"Due to our ideological beliefs, we can't acquire nuclear weapons . . . we can't use nuclear weapons even if they are used against us," he said. "We will give all the necessary guarantees to ensure that Iran doesn't work toward acquiring nuclear weapons."
Khatami said Iran's top nuclear negotiator, Hasan Rowhani, will embark on a mission to try to defuse tensions over the nuclear program. He did not elaborate.
Earlier this month, Iran confirmed it resumed building nuclear centrifuges. The centrifuges are used to make uranium hexaflouride, which can be enriched to low levels to be used as fuel or to high levels to make weapons.
Iran restarted its effort after Britain, Germany and France failed to close Iran's dossier at the IAEA in June. Iran has called on the three to back its right to "dual use" nuclear technology that has both peaceful and weapons applications.
The three European nations have held out the prospect of supplying Iran with such technology only if suspicions about its program are eliminated.
The Shahab-3, which Iran last successfully tested in 2002 before providing it to the elite Revolutionary Guards, is the country's longest-range ballistic missile, with a range of about 810 miles.
A Defense Ministry statement reported by the official Islamic Republic News Agency said the test was successful.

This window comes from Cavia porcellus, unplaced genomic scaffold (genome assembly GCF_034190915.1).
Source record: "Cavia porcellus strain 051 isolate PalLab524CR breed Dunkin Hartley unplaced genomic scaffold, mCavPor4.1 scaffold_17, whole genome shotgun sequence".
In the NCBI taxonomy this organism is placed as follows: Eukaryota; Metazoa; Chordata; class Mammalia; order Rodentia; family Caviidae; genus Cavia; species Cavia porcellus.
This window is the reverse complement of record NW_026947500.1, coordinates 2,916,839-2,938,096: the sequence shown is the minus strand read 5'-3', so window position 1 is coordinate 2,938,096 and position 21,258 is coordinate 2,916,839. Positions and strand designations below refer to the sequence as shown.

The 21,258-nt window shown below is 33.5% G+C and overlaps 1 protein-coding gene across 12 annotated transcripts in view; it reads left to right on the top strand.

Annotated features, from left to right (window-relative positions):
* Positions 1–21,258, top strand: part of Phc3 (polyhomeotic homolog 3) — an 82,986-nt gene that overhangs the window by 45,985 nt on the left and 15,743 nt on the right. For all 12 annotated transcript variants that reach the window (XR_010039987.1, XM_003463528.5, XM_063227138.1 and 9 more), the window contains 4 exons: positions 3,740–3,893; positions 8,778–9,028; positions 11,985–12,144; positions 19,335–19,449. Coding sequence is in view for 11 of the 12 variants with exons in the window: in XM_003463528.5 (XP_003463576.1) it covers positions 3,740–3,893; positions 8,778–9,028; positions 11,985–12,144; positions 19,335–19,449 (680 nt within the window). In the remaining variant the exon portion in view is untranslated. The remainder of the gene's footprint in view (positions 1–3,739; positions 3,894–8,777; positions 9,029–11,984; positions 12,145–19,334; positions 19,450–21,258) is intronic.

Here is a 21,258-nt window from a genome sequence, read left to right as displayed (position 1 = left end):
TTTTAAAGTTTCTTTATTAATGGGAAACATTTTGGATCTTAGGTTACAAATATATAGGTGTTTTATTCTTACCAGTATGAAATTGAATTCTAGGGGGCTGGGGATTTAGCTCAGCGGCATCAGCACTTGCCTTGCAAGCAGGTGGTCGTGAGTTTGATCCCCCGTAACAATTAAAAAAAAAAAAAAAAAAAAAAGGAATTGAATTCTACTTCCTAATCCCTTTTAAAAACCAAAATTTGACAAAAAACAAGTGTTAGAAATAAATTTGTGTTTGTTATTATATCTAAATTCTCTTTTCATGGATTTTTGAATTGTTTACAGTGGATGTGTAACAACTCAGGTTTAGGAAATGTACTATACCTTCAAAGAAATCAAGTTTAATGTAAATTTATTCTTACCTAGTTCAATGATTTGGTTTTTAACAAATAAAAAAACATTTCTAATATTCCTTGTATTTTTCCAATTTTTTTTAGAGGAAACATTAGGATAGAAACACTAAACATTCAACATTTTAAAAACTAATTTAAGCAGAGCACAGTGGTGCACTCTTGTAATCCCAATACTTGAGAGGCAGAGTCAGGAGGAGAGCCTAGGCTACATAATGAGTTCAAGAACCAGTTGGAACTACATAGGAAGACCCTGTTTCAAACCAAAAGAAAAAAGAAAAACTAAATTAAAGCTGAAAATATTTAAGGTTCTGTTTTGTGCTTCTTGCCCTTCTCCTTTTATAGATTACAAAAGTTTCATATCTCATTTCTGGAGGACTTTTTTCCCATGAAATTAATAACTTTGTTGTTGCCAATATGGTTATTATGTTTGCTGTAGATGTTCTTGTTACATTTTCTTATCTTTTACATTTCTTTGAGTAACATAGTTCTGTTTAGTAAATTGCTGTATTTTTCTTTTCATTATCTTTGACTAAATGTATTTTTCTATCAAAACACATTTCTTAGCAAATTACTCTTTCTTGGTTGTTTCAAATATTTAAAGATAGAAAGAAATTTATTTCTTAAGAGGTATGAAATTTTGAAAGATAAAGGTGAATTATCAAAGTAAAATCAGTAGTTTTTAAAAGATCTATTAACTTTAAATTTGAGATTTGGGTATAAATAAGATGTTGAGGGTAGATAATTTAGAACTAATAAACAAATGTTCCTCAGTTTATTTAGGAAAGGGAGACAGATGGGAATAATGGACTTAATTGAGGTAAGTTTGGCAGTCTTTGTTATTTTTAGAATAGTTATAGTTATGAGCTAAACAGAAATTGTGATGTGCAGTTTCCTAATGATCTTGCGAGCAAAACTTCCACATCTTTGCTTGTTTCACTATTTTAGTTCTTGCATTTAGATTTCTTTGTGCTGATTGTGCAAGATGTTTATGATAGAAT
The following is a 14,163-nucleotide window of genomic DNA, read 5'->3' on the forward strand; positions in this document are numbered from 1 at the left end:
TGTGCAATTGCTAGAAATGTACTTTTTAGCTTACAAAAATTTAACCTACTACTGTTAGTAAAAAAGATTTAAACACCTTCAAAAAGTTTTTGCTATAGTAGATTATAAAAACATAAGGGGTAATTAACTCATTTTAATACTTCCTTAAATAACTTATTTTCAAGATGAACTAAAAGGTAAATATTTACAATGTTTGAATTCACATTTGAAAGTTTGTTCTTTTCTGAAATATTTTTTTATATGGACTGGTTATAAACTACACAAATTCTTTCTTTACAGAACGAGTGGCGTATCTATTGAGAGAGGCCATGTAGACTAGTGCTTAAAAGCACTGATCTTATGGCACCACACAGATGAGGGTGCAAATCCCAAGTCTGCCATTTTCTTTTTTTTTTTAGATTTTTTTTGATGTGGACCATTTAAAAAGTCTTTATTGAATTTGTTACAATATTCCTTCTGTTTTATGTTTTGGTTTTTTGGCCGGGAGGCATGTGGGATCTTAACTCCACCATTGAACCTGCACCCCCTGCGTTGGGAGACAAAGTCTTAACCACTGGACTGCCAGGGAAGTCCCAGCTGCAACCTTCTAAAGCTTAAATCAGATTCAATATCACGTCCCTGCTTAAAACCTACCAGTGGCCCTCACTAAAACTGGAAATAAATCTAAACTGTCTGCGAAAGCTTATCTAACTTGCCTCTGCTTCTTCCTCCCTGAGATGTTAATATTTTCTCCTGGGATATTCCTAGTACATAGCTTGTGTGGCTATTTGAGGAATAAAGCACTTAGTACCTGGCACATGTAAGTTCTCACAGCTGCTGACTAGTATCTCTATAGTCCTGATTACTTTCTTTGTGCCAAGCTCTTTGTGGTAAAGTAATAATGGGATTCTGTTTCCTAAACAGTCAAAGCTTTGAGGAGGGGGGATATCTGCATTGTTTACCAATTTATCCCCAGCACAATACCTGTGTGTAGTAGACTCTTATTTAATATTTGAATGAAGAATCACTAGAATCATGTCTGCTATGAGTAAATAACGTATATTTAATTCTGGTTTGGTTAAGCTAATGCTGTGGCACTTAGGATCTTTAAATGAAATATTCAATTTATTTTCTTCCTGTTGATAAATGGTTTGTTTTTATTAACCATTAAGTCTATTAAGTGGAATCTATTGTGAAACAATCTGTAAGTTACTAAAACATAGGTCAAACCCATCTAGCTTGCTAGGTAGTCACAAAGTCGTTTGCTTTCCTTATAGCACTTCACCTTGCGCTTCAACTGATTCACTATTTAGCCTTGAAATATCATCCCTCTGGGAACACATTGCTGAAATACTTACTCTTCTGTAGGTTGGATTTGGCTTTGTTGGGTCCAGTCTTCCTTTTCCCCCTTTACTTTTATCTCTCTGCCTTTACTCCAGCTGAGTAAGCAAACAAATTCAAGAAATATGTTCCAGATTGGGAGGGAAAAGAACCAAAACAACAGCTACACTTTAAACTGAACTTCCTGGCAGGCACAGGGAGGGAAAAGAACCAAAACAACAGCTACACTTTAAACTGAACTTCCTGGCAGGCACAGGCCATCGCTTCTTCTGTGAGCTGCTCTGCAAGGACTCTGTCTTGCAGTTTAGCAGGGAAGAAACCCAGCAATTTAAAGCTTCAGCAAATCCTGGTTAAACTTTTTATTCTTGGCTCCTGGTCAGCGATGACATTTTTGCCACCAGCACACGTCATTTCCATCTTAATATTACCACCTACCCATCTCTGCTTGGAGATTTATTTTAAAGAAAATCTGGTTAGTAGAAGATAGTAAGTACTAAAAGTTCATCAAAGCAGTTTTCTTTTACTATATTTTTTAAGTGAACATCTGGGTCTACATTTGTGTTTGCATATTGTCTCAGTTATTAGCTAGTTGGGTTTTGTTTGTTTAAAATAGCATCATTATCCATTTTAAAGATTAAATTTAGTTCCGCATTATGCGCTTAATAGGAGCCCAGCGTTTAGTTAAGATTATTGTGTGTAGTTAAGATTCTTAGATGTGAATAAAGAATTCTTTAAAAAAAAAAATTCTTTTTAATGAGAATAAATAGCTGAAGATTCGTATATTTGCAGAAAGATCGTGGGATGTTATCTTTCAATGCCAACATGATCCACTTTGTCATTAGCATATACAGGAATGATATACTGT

"The previously assigned aims were achieved in this test," the statement said.
Iran's development of the missile prompted Israel and the United States to jointly develop the Arrow anti-ballistic missile system, one of the few systems capable of intercepting and destroying missiles at high altitudes.
Safavi was quoted by IRNA as saying, "If Israel is mad enough to attack Iran's national interests, we will come down on them like a hammer and will crush their bones."
It was unclear what prompted Safavi to make his remarks. Israel destroyed Iraq's nuclear reactor in a 1981 airstrike to prevent it from making atomic bombs.
Iran: Tehrans Test Of New Missile Stirs Concern
By Breffni ORourke, Radio Free Europe/Radio Liberty
Iran has caused fresh concern with its test this week of a new version of its Shihab-3 ballistic missile. Top Iranian officials say the missile is for purely defensive purposes, but experts note it is capable of striking targets in Israel as well as U.S. targets in the Middle East. At the same time, Iranian leaders have said they intend to press on with what they say is a peaceful nuclear-energy program, despite international mistrust of their intentions. Just why is Iran taking this uncompromising line?
Prague, 12 August 2004 (RFE/RL) -- Iran, defying international pressure, has this week reiterated in word and deed its hard line on defense and nuclear-energy issues.
The test of a new, purportedly more accurate version of the Shihab-3 missile yesterday coincides with statements from Iranian leaders that they have no intention of giving up the country's nuclear-energy program, despite the international concerns.
Speaking during a visit to Australia, Iran's Supreme National Security Council Secretary Hojatoleslam Hassan Rohani said today that his country needs the improved Shihab-3 in view of what he called "threats" from Israeli officials to bomb Iran's nuclear facilities. "It's very natural that when our country is being threatened by a foreign country we have to get prepared to defend ourselves," he said.
The upgraded missile features greater accuracy, and a range of 1,300 kilometers, which means it can strike targets in Israel and also U.S. targets in the Persian Gulf region.